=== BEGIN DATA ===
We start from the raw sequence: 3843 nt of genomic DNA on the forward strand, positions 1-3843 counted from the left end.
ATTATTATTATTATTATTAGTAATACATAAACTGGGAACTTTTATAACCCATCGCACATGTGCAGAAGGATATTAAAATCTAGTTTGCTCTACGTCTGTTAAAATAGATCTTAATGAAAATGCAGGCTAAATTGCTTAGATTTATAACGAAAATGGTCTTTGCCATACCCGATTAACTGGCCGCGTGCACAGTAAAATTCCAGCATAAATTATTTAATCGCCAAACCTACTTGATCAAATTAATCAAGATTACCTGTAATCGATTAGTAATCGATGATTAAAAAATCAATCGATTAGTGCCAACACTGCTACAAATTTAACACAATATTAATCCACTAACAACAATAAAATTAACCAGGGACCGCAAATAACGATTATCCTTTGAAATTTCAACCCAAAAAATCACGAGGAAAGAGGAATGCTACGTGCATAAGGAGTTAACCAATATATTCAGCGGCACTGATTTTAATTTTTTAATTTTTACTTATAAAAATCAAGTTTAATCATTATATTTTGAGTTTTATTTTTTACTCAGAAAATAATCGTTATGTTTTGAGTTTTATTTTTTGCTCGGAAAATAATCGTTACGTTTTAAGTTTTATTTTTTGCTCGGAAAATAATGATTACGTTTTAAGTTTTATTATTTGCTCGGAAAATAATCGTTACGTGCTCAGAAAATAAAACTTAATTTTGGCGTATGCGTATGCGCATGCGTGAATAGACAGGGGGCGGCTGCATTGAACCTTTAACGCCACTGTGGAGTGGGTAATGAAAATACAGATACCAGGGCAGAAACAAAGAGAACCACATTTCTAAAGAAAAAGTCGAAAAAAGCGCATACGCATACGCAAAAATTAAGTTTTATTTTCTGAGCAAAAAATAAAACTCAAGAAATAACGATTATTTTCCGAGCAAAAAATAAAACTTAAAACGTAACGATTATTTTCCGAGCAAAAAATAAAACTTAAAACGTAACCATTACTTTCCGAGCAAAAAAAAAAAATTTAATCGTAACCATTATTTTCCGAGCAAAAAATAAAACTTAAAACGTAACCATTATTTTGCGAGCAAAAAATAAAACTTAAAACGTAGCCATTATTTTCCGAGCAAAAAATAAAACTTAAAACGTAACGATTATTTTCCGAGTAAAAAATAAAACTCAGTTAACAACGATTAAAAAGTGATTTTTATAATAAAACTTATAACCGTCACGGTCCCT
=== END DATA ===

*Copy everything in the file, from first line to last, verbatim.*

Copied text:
We start from the raw sequence: 3843 nt of genomic DNA on the forward strand, positions 1-3843 counted from the left end.
ATTATTATTATTATTATTAGTAATACATAAACTGGGAACTTTTATAACCCATCGCACATGTGCAGAAGGATATTAAAATCTAGTTTGCTCTACGTCTGTTAAAATAGATCTTAATGAAAATGCAGGCTAAATTGCTTAGATTTATAACGAAAATGGTCTTTGCCATACCCGATTAACTGGCCGCGTGCACAGTAAAATTCCAGCATAAATTATTTAATCGCCAAACCTACTTGATCAAATTAATCAAGATTACCTGTAATCGATTAGTAATCGATGATTAAAAAATCAATCGATTAGTGCCAACACTGCTACAAATTTAACACAATATTAATCCACTAACAACAATAAAATTAACCAGGGACCGCAAATAACGATTATCCTTTGAAATTTCAACCCAAAAAATCACGAGGAAAGAGGAATGCTACGTGCATAAGGAGTTAACCAATATATTCAGCGGCACTGATTTTAATTTTTTAATTTTTACTTATAAAAATCAAGTTTAATCATTATATTTTGAGTTTTATTTTTTACTCAGAAAATAATCGTTATGTTTTGAGTTTTATTTTTTGCTCGGAAAATAATCGTTACGTTTTAAGTTTTATTTTTTGCTCGGAAAATAATGATTACGTTTTAAGTTTTATTATTTGCTCGGAAAATAATCGTTACGTGCTCAGAAAATAAAACTTAATTTTGGCGTATGCGTATGCGCATGCGTGAATAGACAGGGGGCGGCTGCATTGAACCTTTAACGCCACTGTGGAGTGGGTAATGAAAATACAGATACCAGGGCAGAAACAAAGAGAACCACATTTCTAAAGAAAAAGTCGAAAAAAGCGCATACGCATACGCAAAAATTAAGTTTTATTTTCTGAGCAAAAAATAAAACTCAAGAAATAACGATTATTTTCCGAGCAAAAAATAAAACTTAAAACGTAACGATTATTTTCCGAGCAAAAAATAAAACTTAAAACGTAACCATTACTTTCCGAGCAAAAAAAAAAAATTTAATCGTAACCATTATTTTCCGAGCAAAAAATAAAACTTAAAACGTAACCATTATTTTGCGAGCAAAAAATAAAACTTAAAACGTAGCCATTATTTTCCGAGCAAAAAATAAAACTTAAAACGTAACGATTATTTTCCGAGTAAAAAATAAAACTCAGTTAACAACGATTAAAAAGTGATTTTTATAATAAAACTTATAACCGTCACGGTCCCT